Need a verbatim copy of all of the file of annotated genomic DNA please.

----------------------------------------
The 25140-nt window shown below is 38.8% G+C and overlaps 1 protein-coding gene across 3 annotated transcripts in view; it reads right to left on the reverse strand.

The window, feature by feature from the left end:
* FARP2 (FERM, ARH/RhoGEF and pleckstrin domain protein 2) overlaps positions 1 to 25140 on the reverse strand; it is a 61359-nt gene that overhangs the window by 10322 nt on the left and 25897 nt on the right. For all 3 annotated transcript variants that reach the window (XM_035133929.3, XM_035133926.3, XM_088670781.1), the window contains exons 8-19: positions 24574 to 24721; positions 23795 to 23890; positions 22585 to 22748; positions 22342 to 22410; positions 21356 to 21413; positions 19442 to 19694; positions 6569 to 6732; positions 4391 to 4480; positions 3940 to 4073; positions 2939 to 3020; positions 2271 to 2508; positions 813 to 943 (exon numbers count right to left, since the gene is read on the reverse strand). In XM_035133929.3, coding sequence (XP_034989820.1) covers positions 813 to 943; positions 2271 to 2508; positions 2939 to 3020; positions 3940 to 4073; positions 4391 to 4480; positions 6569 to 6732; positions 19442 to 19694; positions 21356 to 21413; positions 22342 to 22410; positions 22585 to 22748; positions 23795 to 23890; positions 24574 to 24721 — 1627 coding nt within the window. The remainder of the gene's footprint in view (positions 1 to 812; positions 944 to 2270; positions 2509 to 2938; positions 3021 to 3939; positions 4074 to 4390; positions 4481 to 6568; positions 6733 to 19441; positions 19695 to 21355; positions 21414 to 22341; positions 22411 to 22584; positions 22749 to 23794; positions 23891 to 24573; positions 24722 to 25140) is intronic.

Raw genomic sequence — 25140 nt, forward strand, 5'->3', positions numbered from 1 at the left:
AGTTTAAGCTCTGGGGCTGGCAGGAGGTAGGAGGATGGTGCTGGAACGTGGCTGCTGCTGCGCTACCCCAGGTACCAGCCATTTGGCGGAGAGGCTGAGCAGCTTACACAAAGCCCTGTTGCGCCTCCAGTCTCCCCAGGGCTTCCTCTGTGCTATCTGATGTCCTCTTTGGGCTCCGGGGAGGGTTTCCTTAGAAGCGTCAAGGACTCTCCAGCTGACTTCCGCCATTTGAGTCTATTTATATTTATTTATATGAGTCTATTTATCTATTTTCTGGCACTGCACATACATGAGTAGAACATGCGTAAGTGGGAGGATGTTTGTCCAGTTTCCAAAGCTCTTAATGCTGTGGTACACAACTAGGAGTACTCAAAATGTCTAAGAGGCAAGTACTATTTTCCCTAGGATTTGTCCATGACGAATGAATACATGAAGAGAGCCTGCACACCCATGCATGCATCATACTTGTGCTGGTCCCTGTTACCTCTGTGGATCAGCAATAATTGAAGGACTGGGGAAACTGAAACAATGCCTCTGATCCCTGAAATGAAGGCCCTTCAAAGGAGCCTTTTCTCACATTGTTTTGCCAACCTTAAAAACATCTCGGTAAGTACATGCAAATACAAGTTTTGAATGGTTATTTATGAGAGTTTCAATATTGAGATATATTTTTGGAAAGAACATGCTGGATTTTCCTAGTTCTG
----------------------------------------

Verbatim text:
The 25140-nt window shown below is 38.8% G+C and overlaps 1 protein-coding gene across 3 annotated transcripts in view; it reads right to left on the reverse strand.

The window, feature by feature from the left end:
* FARP2 (FERM, ARH/RhoGEF and pleckstrin domain protein 2) overlaps positions 1 to 25140 on the reverse strand; it is a 61359-nt gene that overhangs the window by 10322 nt on the left and 25897 nt on the right. For all 3 annotated transcript variants that reach the window (XM_035133929.3, XM_035133926.3, XM_088670781.1), the window contains exons 8-19: positions 24574 to 24721; positions 23795 to 23890; positions 22585 to 22748; positions 22342 to 22410; positions 21356 to 21413; positions 19442 to 19694; positions 6569 to 6732; positions 4391 to 4480; positions 3940 to 4073; positions 2939 to 3020; positions 2271 to 2508; positions 813 to 943 (exon numbers count right to left, since the gene is read on the reverse strand). In XM_035133929.3, coding sequence (XP_034989820.1) covers positions 813 to 943; positions 2271 to 2508; positions 2939 to 3020; positions 3940 to 4073; positions 4391 to 4480; positions 6569 to 6732; positions 19442 to 19694; positions 21356 to 21413; positions 22342 to 22410; positions 22585 to 22748; positions 23795 to 23890; positions 24574 to 24721 — 1627 coding nt within the window. The remainder of the gene's footprint in view (positions 1 to 812; positions 944 to 2270; positions 2509 to 2938; positions 3021 to 3939; positions 4074 to 4390; positions 4481 to 6568; positions 6733 to 19441; positions 19695 to 21355; positions 21414 to 22341; positions 22411 to 22584; positions 22749 to 23794; positions 23891 to 24573; positions 24722 to 25140) is intronic.

Raw genomic sequence — 25140 nt, forward strand, 5'->3', positions numbered from 1 at the left:
AGTTTAAGCTCTGGGGCTGGCAGGAGGTAGGAGGATGGTGCTGGAACGTGGCTGCTGCTGCGCTACCCCAGGTACCAGCCATTTGGCGGAGAGGCTGAGCAGCTTACACAAAGCCCTGTTGCGCCTCCAGTCTCCCCAGGGCTTCCTCTGTGCTATCTGATGTCCTCTTTGGGCTCCGGGGAGGGTTTCCTTAGAAGCGTCAAGGACTCTCCAGCTGACTTCCGCCATTTGAGTCTATTTATATTTATTTATATGAGTCTATTTATCTATTTTCTGGCACTGCACATACATGAGTAGAACATGCGTAAGTGGGAGGATGTTTGTCCAGTTTCCAAAGCTCTTAATGCTGTGGTACACAACTAGGAGTACTCAAAATGTCTAAGAGGCAAGTACTATTTTCCCTAGGATTTGTCCATGACGAATGAATACATGAAGAGAGCCTGCACACCCATGCATGCATCATACTTGTGCTGGTCCCTGTTACCTCTGTGGATCAGCAATAATTGAAGGACTGGGGAAACTGAAACAATGCCTCTGATCCCTGAAATGAAGGCCCTTCAAAGGAGCCTTTTCTCACATTGTTTTGCCAACCTTAAAAACATCTCGGTAAGTACATGCAAATACAAGTTTTGAATGGTTATTTATGAGAGTTTCAATATTGAGATATATTTTTGGAAAGAACATGCTGGATTTTCCTAGTTCTG